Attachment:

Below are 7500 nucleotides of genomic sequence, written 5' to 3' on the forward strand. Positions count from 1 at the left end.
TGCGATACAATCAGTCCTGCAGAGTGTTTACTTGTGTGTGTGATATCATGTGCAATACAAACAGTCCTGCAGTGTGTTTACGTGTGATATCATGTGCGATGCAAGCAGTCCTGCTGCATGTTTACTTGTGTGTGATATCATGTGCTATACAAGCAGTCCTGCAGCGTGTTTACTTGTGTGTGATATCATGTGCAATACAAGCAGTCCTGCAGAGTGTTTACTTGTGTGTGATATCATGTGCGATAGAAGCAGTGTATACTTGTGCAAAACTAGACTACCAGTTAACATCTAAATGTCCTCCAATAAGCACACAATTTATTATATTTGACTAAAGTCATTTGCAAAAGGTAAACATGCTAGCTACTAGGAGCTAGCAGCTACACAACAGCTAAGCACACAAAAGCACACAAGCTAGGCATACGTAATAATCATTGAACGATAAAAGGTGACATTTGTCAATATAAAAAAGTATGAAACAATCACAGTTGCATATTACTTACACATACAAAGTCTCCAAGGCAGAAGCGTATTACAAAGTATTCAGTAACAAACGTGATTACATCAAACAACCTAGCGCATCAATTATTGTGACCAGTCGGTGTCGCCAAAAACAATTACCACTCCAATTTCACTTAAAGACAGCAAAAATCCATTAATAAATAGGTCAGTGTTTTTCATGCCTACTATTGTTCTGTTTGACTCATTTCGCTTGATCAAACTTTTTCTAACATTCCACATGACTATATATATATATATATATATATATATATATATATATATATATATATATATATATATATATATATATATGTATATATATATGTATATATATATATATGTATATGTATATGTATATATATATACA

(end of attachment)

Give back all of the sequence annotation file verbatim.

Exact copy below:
Below are 7500 nucleotides of genomic sequence, written 5' to 3' on the forward strand. Positions count from 1 at the left end.
TGCGATACAATCAGTCCTGCAGAGTGTTTACTTGTGTGTGTGATATCATGTGCAATACAAACAGTCCTGCAGTGTGTTTACGTGTGATATCATGTGCGATGCAAGCAGTCCTGCTGCATGTTTACTTGTGTGTGATATCATGTGCTATACAAGCAGTCCTGCAGCGTGTTTACTTGTGTGTGATATCATGTGCAATACAAGCAGTCCTGCAGAGTGTTTACTTGTGTGTGATATCATGTGCGATAGAAGCAGTGTATACTTGTGCAAAACTAGACTACCAGTTAACATCTAAATGTCCTCCAATAAGCACACAATTTATTATATTTGACTAAAGTCATTTGCAAAAGGTAAACATGCTAGCTACTAGGAGCTAGCAGCTACACAACAGCTAAGCACACAAAAGCACACAAGCTAGGCATACGTAATAATCATTGAACGATAAAAGGTGACATTTGTCAATATAAAAAAGTATGAAACAATCACAGTTGCATATTACTTACACATACAAAGTCTCCAAGGCAGAAGCGTATTACAAAGTATTCAGTAACAAACGTGATTACATCAAACAACCTAGCGCATCAATTATTGTGACCAGTCGGTGTCGCCAAAAACAATTACCACTCCAATTTCACTTAAAGACAGCAAAAATCCATTAATAAATAGGTCAGTGTTTTTCATGCCTACTATTGTTCTGTTTGACTCATTTCGCTTGATCAAACTTTTTCTAACATTCCACATGACTATATATATATATATATATATATATATATATATATATATATATATATATATATATATATATATATATATGTATATATATATGTATATATATATATATGTATATGTATATGTATATATATATACA